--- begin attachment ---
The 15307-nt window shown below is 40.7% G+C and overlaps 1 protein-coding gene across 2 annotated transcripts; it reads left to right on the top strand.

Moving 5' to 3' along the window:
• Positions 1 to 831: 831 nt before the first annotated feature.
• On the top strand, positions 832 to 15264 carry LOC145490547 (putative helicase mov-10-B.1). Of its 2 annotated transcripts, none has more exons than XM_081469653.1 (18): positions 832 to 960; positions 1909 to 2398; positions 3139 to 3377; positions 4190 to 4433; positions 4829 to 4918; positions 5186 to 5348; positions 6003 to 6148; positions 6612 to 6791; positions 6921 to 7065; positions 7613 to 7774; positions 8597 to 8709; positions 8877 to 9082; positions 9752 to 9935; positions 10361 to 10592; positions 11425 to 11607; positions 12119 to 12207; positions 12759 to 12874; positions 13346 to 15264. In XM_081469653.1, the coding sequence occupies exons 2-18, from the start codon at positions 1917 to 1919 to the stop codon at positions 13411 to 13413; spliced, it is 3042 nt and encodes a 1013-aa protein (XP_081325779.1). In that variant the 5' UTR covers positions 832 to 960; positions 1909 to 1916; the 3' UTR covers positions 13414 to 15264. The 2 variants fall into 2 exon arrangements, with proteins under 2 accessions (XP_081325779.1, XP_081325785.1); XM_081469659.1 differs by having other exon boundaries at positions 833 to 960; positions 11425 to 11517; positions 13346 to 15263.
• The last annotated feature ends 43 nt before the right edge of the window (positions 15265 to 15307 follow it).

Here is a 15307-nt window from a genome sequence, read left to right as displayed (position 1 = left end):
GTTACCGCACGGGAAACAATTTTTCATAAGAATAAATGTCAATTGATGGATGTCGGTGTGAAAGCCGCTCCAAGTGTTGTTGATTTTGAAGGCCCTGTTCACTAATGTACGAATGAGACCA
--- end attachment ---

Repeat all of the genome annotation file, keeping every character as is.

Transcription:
The 15307-nt window shown below is 40.7% G+C and overlaps 1 protein-coding gene across 2 annotated transcripts; it reads left to right on the top strand.

Moving 5' to 3' along the window:
• Positions 1 to 831: 831 nt before the first annotated feature.
• On the top strand, positions 832 to 15264 carry LOC145490547 (putative helicase mov-10-B.1). Of its 2 annotated transcripts, none has more exons than XM_081469653.1 (18): positions 832 to 960; positions 1909 to 2398; positions 3139 to 3377; positions 4190 to 4433; positions 4829 to 4918; positions 5186 to 5348; positions 6003 to 6148; positions 6612 to 6791; positions 6921 to 7065; positions 7613 to 7774; positions 8597 to 8709; positions 8877 to 9082; positions 9752 to 9935; positions 10361 to 10592; positions 11425 to 11607; positions 12119 to 12207; positions 12759 to 12874; positions 13346 to 15264. In XM_081469653.1, the coding sequence occupies exons 2-18, from the start codon at positions 1917 to 1919 to the stop codon at positions 13411 to 13413; spliced, it is 3042 nt and encodes a 1013-aa protein (XP_081325779.1). In that variant the 5' UTR covers positions 832 to 960; positions 1909 to 1916; the 3' UTR covers positions 13414 to 15264. The 2 variants fall into 2 exon arrangements, with proteins under 2 accessions (XP_081325779.1, XP_081325785.1); XM_081469659.1 differs by having other exon boundaries at positions 833 to 960; positions 11425 to 11517; positions 13346 to 15263.
• The last annotated feature ends 43 nt before the right edge of the window (positions 15265 to 15307 follow it).

Here is a 15307-nt window from a genome sequence, read left to right as displayed (position 1 = left end):
GTTACCGCACGGGAAACAATTTTTCATAAGAATAAATGTCAATTGATGGATGTCGGTGTGAAAGCCGCTCCAAGTGTTGTTGATTTTGAAGGCCCTGTTCACTAATGTACGAATGAGACCA